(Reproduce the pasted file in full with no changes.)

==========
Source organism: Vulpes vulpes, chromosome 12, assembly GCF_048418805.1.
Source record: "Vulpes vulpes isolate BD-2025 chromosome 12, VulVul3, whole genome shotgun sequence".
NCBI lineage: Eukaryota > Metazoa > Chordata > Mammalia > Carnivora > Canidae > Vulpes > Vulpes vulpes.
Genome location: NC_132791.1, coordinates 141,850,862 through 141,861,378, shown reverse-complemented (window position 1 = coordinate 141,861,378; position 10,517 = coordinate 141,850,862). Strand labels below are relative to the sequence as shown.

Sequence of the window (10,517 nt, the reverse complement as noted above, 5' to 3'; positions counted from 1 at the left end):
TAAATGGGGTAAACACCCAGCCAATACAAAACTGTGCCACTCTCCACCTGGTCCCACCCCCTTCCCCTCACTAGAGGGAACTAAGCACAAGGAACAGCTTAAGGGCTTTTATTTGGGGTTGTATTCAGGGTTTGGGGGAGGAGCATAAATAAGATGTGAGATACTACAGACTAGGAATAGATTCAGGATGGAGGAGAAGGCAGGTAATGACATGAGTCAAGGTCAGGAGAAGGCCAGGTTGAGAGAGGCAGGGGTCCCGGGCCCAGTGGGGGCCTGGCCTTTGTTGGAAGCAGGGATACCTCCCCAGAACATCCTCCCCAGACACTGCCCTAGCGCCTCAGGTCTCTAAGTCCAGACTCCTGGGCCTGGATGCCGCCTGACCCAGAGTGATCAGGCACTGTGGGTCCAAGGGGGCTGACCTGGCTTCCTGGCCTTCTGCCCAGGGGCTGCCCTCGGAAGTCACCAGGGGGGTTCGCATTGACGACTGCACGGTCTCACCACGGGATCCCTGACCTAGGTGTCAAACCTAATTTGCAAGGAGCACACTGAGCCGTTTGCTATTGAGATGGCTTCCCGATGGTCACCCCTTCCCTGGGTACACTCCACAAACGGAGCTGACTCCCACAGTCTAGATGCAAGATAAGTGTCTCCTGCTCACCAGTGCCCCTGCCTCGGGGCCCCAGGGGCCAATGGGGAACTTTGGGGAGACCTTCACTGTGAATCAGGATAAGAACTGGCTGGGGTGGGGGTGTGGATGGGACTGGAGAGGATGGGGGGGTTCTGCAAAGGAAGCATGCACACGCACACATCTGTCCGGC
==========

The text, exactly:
Source organism: Vulpes vulpes, chromosome 12, assembly GCF_048418805.1.
Source record: "Vulpes vulpes isolate BD-2025 chromosome 12, VulVul3, whole genome shotgun sequence".
NCBI lineage: Eukaryota > Metazoa > Chordata > Mammalia > Carnivora > Canidae > Vulpes > Vulpes vulpes.
Genome location: NC_132791.1, coordinates 141,850,862 through 141,861,378, shown reverse-complemented (window position 1 = coordinate 141,861,378; position 10,517 = coordinate 141,850,862). Strand labels below are relative to the sequence as shown.

Sequence of the window (10,517 nt, the reverse complement as noted above, 5' to 3'; positions counted from 1 at the left end):
TAAATGGGGTAAACACCCAGCCAATACAAAACTGTGCCACTCTCCACCTGGTCCCACCCCCTTCCCCTCACTAGAGGGAACTAAGCACAAGGAACAGCTTAAGGGCTTTTATTTGGGGTTGTATTCAGGGTTTGGGGGAGGAGCATAAATAAGATGTGAGATACTACAGACTAGGAATAGATTCAGGATGGAGGAGAAGGCAGGTAATGACATGAGTCAAGGTCAGGAGAAGGCCAGGTTGAGAGAGGCAGGGGTCCCGGGCCCAGTGGGGGCCTGGCCTTTGTTGGAAGCAGGGATACCTCCCCAGAACATCCTCCCCAGACACTGCCCTAGCGCCTCAGGTCTCTAAGTCCAGACTCCTGGGCCTGGATGCCGCCTGACCCAGAGTGATCAGGCACTGTGGGTCCAAGGGGGCTGACCTGGCTTCCTGGCCTTCTGCCCAGGGGCTGCCCTCGGAAGTCACCAGGGGGGTTCGCATTGACGACTGCACGGTCTCACCACGGGATCCCTGACCTAGGTGTCAAACCTAATTTGCAAGGAGCACACTGAGCCGTTTGCTATTGAGATGGCTTCCCGATGGTCACCCCTTCCCTGGGTACACTCCACAAACGGAGCTGACTCCCACAGTCTAGATGCAAGATAAGTGTCTCCTGCTCACCAGTGCCCCTGCCTCGGGGCCCCAGGGGCCAATGGGGAACTTTGGGGAGACCTTCACTGTGAATCAGGATAAGAACTGGCTGGGGTGGGGGTGTGGATGGGACTGGAGAGGATGGGGGGGTTCTGCAAAGGAAGCATGCACACGCACACATCTGTCCGGC